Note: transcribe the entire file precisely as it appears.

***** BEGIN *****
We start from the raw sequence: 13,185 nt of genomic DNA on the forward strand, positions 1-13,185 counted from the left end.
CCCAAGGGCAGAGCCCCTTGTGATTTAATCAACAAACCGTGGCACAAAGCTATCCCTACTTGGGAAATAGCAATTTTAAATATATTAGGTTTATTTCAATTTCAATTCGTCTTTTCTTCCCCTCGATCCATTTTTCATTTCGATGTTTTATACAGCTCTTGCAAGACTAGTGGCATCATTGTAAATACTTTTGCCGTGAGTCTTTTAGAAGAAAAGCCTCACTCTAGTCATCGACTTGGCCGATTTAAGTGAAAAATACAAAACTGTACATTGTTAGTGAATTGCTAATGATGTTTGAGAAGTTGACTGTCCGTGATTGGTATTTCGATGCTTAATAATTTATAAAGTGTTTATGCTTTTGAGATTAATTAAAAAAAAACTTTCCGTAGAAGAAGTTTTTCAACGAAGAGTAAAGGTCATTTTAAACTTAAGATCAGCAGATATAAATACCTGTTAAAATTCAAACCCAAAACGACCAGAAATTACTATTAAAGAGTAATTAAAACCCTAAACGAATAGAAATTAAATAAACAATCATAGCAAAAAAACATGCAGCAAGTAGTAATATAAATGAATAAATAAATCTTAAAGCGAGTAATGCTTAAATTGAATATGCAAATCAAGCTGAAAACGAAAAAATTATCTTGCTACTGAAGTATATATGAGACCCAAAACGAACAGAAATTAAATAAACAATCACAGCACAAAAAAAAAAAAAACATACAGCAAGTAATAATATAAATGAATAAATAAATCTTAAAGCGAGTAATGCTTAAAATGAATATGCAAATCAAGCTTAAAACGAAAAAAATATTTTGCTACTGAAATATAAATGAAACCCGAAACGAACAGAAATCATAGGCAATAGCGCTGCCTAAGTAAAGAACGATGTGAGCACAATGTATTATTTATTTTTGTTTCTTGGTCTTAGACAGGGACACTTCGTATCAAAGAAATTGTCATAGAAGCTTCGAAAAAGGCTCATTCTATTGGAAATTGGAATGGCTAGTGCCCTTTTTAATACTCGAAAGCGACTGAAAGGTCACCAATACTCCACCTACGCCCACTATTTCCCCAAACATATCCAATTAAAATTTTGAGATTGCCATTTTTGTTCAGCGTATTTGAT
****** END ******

We start from the raw sequence: 13,185 nt of genomic DNA on the forward strand, positions 1-13,185 counted from the left end.
CCCAAGGGCAGAGCCCCTTGTGATTTAATCAACAAACCGTGGCACAAAGCTATCCCTACTTGGGAAATAGCAATTTTAAATATATTAGGTTTATTTCAATTTCAATTCGTCTTTTCTTCCCCTCGATCCATTTTTCATTTCGATGTTTTATACAGCTCTTGCAAGACTAGTGGCATCATTGTAAATACTTTTGCCGTGAGTCTTTTAGAAGAAAAGCCTCACTCTAGTCATCGACTTGGCCGATTTAAGTGAAAAATACAAAACTGTACATTGTTAGTGAATTGCTAATGATGTTTGAGAAGTTGACTGTCCGTGATTGGTATTTCGATGCTTAATAATTTATAAAGTGTTTATGCTTTTGAGATTAATTAAAAAAAAACTTTCCGTAGAAGAAGTTTTTCAACGAAGAGTAAAGGTCATTTTAAACTTAAGATCAGCAGATATAAATACCTGTTAAAATTCAAACCCAAAACGACCAGAAATTACTATTAAAGAGTAATTAAAACCCTAAACGAATAGAAATTAAATAAACAATCATAGCAAAAAAACATGCAGCAAGTAGTAATATAAATGAATAAATAAATCTTAAAGCGAGTAATGCTTAAATTGAATATGCAAATCAAGCTGAAAACGAAAAAATTATCTTGCTACTGAAGTATATATGAGACCCAAAACGAACAGAAATTAAATAAACAATCACAGCACAAAAAAAAAAAAAACATACAGCAAGTAATAATATAAATGAATAAATAAATCTTAAAGCGAGTAATGCTTAAAATGAATATGCAAATCAAGCTTAAAACGAAAAAAATATTTTGCTACTGAAATATAAATGAAACCCGAAACGAACAGAAATCATAGGCAATAGCGCTGCCTAAGTAAAGAACGATGTGAGCACAATGTATTATTTATTTTTGTTTCTTGGTCTTAGACAGGGACACTTCGTATCAAAGAAATTGTCATAGAAGCTTCGAAAAAGGCTCATTCTATTGGAAATTGGAATGGCTAGTGCCCTTTTTAATACTCGAAAGCGACTGAAAGGTCACCAATACTCCACCTACGCCCACTATTTCCCCAAACATATCCAATTAAAATTTTGAGATTGCCATTTTTGTTCAGCGTATTTGAT